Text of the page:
SAARC Failure

Greater Kashmir

Without improvement in Indo-Pak relations, there is little chance of SAARC realizing its potential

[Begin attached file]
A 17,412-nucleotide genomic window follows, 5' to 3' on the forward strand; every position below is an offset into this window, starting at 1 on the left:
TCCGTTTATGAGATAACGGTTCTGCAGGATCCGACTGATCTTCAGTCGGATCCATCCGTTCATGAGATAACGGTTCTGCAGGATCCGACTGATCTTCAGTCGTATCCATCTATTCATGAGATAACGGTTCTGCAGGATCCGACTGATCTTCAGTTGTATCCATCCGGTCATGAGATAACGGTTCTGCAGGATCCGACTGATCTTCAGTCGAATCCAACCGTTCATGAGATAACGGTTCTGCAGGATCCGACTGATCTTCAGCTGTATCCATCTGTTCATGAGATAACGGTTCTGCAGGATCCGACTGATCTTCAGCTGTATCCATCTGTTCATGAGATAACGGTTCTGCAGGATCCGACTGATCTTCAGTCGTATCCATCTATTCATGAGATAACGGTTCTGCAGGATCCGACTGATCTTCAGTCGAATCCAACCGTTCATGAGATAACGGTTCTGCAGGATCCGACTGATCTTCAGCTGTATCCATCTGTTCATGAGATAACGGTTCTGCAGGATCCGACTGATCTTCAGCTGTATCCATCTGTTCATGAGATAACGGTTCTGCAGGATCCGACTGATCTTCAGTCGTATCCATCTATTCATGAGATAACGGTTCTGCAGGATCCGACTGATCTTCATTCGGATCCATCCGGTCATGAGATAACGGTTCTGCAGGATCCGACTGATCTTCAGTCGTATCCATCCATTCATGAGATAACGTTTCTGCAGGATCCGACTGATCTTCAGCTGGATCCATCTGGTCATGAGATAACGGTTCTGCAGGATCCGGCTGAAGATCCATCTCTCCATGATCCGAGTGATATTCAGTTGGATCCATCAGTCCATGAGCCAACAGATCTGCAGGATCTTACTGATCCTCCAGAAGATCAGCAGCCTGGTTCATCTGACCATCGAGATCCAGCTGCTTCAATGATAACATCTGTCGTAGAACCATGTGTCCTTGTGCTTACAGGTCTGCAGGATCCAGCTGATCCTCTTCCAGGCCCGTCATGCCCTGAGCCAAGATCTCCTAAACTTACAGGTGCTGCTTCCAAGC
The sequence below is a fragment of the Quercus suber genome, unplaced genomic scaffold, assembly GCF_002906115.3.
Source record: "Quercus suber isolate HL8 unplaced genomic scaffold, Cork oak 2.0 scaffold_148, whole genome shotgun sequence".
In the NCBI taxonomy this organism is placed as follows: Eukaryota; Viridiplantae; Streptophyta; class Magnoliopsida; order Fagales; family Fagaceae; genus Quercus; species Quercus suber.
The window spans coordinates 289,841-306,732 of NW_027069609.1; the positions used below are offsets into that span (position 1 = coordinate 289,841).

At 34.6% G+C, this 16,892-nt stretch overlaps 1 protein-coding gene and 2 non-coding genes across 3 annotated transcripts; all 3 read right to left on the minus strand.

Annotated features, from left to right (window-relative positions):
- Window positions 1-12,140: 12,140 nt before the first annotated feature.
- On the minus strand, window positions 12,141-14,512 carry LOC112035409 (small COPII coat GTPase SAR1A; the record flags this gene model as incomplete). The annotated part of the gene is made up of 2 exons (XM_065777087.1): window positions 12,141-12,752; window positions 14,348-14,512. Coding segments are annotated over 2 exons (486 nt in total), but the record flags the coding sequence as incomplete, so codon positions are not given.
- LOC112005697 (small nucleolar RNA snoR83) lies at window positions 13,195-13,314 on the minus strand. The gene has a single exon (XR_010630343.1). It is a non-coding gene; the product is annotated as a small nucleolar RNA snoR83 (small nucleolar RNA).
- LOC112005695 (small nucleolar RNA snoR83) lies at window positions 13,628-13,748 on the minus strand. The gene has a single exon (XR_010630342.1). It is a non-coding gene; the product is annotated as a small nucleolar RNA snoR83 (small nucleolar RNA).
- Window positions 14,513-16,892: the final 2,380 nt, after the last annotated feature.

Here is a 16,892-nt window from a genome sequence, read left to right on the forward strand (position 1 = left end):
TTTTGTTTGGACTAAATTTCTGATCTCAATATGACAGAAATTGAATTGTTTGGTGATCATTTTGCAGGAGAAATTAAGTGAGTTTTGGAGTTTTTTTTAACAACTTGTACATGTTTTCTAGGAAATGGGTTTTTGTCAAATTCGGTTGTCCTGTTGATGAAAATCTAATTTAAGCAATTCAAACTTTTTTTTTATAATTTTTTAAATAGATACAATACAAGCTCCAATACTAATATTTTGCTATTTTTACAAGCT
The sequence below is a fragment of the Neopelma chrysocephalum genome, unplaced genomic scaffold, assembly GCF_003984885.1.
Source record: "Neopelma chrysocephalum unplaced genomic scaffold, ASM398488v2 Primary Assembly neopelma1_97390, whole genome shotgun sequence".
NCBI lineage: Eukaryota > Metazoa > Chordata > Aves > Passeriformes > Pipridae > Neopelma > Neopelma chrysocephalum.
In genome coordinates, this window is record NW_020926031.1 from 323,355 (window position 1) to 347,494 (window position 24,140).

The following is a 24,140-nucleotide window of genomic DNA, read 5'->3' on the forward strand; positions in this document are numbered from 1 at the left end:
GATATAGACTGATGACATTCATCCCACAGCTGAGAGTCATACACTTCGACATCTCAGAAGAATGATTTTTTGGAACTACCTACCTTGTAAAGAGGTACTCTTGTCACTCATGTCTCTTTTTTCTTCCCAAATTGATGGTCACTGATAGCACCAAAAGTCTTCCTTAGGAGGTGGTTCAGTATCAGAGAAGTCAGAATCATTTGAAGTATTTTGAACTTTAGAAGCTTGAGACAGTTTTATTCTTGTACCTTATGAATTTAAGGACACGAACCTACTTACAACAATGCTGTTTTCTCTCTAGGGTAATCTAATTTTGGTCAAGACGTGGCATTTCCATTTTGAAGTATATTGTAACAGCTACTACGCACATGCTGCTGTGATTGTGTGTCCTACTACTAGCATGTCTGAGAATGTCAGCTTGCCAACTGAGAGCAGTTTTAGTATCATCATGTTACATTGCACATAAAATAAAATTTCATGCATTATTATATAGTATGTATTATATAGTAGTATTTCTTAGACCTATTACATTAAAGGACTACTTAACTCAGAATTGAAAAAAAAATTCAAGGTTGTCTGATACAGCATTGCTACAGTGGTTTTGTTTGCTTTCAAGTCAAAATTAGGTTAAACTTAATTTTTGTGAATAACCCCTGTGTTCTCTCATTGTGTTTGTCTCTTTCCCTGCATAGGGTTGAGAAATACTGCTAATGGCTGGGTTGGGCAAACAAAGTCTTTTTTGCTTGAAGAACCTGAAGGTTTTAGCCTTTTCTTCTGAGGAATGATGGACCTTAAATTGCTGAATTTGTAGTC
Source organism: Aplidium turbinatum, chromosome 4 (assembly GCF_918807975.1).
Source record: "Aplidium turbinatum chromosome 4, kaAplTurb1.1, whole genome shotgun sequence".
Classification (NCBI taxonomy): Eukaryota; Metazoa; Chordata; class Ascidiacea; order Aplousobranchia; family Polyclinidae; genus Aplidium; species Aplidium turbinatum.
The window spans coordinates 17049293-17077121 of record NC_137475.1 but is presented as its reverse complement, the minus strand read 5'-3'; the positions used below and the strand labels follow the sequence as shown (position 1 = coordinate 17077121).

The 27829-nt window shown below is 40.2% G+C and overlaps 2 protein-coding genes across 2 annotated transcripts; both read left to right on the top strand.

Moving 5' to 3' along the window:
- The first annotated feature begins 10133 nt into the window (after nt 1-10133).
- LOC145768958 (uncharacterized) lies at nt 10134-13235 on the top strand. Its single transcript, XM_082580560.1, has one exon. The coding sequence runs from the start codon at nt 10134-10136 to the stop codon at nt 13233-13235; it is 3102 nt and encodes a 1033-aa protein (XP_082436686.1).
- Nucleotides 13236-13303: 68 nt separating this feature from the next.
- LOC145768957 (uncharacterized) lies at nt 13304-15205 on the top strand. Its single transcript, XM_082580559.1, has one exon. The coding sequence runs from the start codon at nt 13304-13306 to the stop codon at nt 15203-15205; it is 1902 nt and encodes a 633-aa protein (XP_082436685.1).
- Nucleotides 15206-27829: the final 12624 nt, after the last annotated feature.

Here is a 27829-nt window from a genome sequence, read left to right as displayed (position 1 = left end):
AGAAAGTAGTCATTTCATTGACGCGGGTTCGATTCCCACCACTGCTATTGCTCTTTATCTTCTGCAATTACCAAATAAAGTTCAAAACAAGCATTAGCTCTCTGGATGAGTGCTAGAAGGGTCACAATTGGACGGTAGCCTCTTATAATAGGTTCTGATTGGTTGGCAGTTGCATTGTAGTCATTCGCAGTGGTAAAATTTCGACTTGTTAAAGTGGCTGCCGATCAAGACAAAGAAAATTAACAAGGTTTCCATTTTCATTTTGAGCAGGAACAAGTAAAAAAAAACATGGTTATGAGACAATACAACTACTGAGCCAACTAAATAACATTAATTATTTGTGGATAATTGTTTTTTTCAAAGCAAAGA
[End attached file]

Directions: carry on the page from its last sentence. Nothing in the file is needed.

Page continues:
SAARC summit despite all the anticipation of a meeting between Prime Minister Narendra Modi and his Pakistani counterpart has come as a big disappointment. Let alone meet each other, the two leaders kept a safe distance and didn’t as much as exchange courtesies. Earlier in the day the foreign minister Sushma Swaraj and the PM Sharif’s advisor on foreign affairs Sartaj Aziz had held a brief meeting which had raised hopes of a Modi-Sharif meeting only to be dashed by the time the day wound down. In his speech PM Modi made a strong pitch for regional integration and turning cynicism into optimism. He lamented that a less than five per cent of the region’s global trade takes place between SAARC nations and that there are few transport and power links among them. “It is still harder to travel within our region than to Bangkok or Singapore; and, more expensive to speak to each other,” he said. Modi for a good measure also brought up the “horror of the terror attack in Mumbai in 2008” and the “endless pain of the lost lives”. But as it turned down, the key proposals to integrate energy grids and free up road and rail movement ran into a Pakistan roadblock. These proposals are seen as crucial for improving cross-border trade, which remains minimal between SAARC countries. In his speech PM Sharif said that his vision for the region was of a dispute-free South Asia where instead of fighting one another, the countries jointly fought poverty, illiteracy, disease, malnourishment and unemployment. Earlier arriving in Nepal, Sharif said it was India which needed to take initiative to resume dialogue considering it was New Delhi which had earlier cancelled foreign secretary level talks in August. If there is any takeaway from yet another non-achieving SAARC, it is that without improvement in India, Pakistan relations, there is little chance of SAARC realizing its potential. And that is unlikely to happen unless the two countries resolve their long-standing issues, including Kashmir. Other option is if SAARC itself leads to a progressive regional integration which in turn takes care of the political and economic issues between the countries.